Chris Martone used to have a very different life, culinarily speaking. He used to buy foie gras. He used to think up creative things to do with truffles. He used to have dining rooms full of well-heeled foodies who appreciated the nuances of every bite.
Today, Martone still has chances to flex his creative muscle, and he still has tables full of appreciative diners—it's just that everything he creates has to fit on a bun, and his diners are seated at thousands of tables all over the country. Martone, a former fine-dining chef, is now executive chef for the Subway sandwich chain—an outfit that did nearly $6 billion last year and boasts more locations than any other chain. Basically, Martone makes lunch for much of America.
Granted, fine-dining chefs jumping ship to chains is nothing new. McDonald's corporate chef Andrew Selvaggio, for example, found fame in Chicago's renowned Pump Room before joining the Golden Arches. But Martone's story is notable not just for how he's incorporated a white-tablecloth background into quickservice demands, but how he's used his influences to help change the direction of an entire segment.
You could say that Martone represents the new breed of quickservice executive chef. He's young (33), well educated (degrees from both the Culinary Institute and the University of Massachusetts), and highly experienced (front- and back-of-the-house jobs in a variety of clubs, hotels, and fine-dining restaurants).
Any of his old colleagues who think Martone's got it easy should keep in mind the dynamics he's facing. He's got to offer fewer calories and less fat, yet boost the sophistication level to compete with fast-casual—all the while keeping prices in line and not turning away core customers.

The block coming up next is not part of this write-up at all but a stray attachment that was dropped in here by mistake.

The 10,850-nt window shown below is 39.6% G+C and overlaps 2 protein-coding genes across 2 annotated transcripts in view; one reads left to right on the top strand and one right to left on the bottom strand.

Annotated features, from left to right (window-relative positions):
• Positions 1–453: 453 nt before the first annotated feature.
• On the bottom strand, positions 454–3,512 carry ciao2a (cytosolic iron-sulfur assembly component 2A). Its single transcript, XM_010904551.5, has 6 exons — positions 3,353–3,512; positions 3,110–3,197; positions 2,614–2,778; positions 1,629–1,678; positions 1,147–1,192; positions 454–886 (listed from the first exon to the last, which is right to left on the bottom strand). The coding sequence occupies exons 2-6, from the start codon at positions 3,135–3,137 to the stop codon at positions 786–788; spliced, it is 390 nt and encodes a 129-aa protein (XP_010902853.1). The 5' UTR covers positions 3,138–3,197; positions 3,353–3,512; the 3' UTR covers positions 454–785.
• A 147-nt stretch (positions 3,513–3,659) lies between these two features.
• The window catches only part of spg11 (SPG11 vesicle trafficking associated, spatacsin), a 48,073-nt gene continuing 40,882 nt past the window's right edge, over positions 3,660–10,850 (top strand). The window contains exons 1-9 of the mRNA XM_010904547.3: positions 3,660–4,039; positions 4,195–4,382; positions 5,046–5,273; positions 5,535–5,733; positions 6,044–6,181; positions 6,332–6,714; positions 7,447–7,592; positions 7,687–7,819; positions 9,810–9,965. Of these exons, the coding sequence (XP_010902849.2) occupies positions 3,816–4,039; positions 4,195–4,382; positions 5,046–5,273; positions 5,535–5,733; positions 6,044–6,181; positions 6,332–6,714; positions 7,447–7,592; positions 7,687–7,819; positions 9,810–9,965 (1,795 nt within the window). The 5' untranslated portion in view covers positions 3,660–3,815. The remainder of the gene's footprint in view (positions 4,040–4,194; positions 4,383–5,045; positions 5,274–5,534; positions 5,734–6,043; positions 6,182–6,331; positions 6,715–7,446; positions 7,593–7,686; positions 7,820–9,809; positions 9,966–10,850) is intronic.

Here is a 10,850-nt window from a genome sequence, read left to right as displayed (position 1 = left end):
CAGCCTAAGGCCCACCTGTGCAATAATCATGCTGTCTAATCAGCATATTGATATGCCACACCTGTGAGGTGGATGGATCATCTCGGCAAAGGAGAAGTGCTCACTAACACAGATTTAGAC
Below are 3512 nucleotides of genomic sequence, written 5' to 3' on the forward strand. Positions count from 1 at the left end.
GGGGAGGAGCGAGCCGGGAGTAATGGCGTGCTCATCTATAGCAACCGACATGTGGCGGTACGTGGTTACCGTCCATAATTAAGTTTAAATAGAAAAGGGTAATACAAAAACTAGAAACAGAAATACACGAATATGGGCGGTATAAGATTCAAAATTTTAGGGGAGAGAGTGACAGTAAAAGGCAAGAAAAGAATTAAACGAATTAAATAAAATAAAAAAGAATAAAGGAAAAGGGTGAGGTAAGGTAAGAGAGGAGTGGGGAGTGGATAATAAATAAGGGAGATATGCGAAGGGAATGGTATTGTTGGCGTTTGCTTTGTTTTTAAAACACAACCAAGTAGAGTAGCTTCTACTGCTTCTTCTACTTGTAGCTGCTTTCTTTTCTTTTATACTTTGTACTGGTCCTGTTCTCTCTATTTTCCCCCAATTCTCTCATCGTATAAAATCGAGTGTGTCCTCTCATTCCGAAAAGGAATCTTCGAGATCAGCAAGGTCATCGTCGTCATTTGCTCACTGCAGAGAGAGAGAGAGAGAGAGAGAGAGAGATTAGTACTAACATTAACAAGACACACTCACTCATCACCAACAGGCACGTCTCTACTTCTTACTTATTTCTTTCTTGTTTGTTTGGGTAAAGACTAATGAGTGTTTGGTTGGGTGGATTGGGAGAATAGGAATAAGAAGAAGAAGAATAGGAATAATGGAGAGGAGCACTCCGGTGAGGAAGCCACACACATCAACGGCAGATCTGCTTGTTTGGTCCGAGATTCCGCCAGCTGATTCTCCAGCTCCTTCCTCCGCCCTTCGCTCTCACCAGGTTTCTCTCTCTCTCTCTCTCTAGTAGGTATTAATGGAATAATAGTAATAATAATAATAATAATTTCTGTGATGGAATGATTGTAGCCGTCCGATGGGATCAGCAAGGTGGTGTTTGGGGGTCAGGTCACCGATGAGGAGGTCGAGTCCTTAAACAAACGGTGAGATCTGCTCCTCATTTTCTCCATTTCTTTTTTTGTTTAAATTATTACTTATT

Yet observers say it's both his upper-crust experience and diverse resume that enables him to pull it off. "Chris's multi-faceted background makes him the perfect fit," says Nick Hauptfeld, Subway's manager of new products development. "It's his understanding of the desires of customers, cost, and supply limitations, and the capabilities of our franchisees, that makes an idea fly."
Moreover, his most influential idea to date was drawn directly from his fine-dining background, and has since helped to influence the direction that much of fast-food segment is taking. Shortly after joining Subway in 1999, Martone launched the Selects line, which combined the time-proven appeal of the sandwich with customer expectations of better taste, increased sophistication, and healthier ingredients that he knew from his full-service days. Selects sandwiches ("the answer to customers' request for more flavor," Martone says) include the popular Southwest Turkey Bacon, Red Wine Vinaigrette Club, and the Sweet Onion Chicken Teriyaki—all high in flavor but low in fat. Three have 6 g. or less, two have only 1.5 g. Says Hauptfeld: "He's shown consumers that healthy food can taste great."
While loathe to credit Subway, many fast feeders have since come out with a variety of high-flavor, healthier offerings, too (though fast casual has had a lot to do with that). Martone won't take much credit, either, preferring to say he's only part of the "constant evolution" of his employer. "I'm always open to what people have to say," he adds. "You never know when it will provoke a discussion that leads to something different, something better."
It's hard to quantify Martone's contribution to Subway's success, but Hauptfeld singles him out. "Subway has gone from 14,000 locations to almost 18,000, and sales jumped from $3.6 billion to $5.7 billion since Chris has been with us," he says. "He's taken the menu to the next level."
"This job uses everything I've done and learned," Martone adds. "Culinary skills, business skills, and creativity—it's a good mix."